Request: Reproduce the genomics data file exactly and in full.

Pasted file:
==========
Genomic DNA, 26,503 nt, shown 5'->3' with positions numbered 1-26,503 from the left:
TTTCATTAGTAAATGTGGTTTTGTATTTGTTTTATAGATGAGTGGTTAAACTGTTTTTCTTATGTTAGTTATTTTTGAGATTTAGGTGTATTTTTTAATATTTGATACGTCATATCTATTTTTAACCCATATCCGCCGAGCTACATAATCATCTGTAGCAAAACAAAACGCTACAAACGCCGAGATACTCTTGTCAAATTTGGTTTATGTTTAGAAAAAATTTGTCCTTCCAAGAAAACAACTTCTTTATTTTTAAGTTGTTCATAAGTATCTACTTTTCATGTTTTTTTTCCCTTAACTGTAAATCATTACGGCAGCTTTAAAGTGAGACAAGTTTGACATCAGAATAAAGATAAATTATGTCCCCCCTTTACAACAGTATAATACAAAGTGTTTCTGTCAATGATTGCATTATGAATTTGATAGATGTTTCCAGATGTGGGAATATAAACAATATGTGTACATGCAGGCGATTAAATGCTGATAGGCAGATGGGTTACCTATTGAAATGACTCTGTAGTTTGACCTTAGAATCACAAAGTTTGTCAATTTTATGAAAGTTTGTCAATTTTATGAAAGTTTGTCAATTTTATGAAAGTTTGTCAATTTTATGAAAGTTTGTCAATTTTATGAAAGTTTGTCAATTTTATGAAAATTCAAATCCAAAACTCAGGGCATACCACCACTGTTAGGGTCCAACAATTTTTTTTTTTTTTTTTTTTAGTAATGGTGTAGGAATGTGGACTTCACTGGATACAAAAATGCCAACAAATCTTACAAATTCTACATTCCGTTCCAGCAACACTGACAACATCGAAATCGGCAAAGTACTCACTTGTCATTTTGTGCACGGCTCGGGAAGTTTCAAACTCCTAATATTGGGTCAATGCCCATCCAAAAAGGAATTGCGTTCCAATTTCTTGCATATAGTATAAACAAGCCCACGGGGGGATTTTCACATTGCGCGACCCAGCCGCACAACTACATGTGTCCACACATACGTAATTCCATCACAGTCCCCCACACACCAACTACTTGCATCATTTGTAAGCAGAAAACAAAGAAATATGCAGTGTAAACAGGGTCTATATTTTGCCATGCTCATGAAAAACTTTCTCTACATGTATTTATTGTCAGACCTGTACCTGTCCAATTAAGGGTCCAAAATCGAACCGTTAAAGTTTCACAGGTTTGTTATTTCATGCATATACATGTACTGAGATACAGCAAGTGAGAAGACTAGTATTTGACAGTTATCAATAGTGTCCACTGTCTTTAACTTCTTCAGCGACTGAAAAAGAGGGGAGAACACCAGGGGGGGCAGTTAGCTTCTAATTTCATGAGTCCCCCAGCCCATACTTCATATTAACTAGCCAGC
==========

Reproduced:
Genomic DNA, 26,503 nt, shown 5'->3' with positions numbered 1-26,503 from the left:
TTTCATTAGTAAATGTGGTTTTGTATTTGTTTTATAGATGAGTGGTTAAACTGTTTTTCTTATGTTAGTTATTTTTGAGATTTAGGTGTATTTTTTAATATTTGATACGTCATATCTATTTTTAACCCATATCCGCCGAGCTACATAATCATCTGTAGCAAAACAAAACGCTACAAACGCCGAGATACTCTTGTCAAATTTGGTTTATGTTTAGAAAAAATTTGTCCTTCCAAGAAAACAACTTCTTTATTTTTAAGTTGTTCATAAGTATCTACTTTTCATGTTTTTTTTCCCTTAACTGTAAATCATTACGGCAGCTTTAAAGTGAGACAAGTTTGACATCAGAATAAAGATAAATTATGTCCCCCCTTTACAACAGTATAATACAAAGTGTTTCTGTCAATGATTGCATTATGAATTTGATAGATGTTTCCAGATGTGGGAATATAAACAATATGTGTACATGCAGGCGATTAAATGCTGATAGGCAGATGGGTTACCTATTGAAATGACTCTGTAGTTTGACCTTAGAATCACAAAGTTTGTCAATTTTATGAAAGTTTGTCAATTTTATGAAAGTTTGTCAATTTTATGAAAGTTTGTCAATTTTATGAAAGTTTGTCAATTTTATGAAAGTTTGTCAATTTTATGAAAATTCAAATCCAAAACTCAGGGCATACCACCACTGTTAGGGTCCAACAATTTTTTTTTTTTTTTTTTTTAGTAATGGTGTAGGAATGTGGACTTCACTGGATACAAAAATGCCAACAAATCTTACAAATTCTACATTCCGTTCCAGCAACACTGACAACATCGAAATCGGCAAAGTACTCACTTGTCATTTTGTGCACGGCTCGGGAAGTTTCAAACTCCTAATATTGGGTCAATGCCCATCCAAAAAGGAATTGCGTTCCAATTTCTTGCATATAGTATAAACAAGCCCACGGGGGGATTTTCACATTGCGCGACCCAGCCGCACAACTACATGTGTCCACACATACGTAATTCCATCACAGTCCCCCACACACCAACTACTTGCATCATTTGTAAGCAGAAAACAAAGAAATATGCAGTGTAAACAGGGTCTATATTTTGCCATGCTCATGAAAAACTTTCTCTACATGTATTTATTGTCAGACCTGTACCTGTCCAATTAAGGGTCCAAAATCGAACCGTTAAAGTTTCACAGGTTTGTTATTTCATGCATATACATGTACTGAGATACAGCAAGTGAGAAGACTAGTATTTGACAGTTATCAATAGTGTCCACTGTCTTTAACTTCTTCAGCGACTGAAAAAGAGGGGAGAACACCAGGGGGGGCAGTTAGCTTCTAATTTCATGAGTCCCCCAGCCCATACTTCATATTAACTAGCCAGC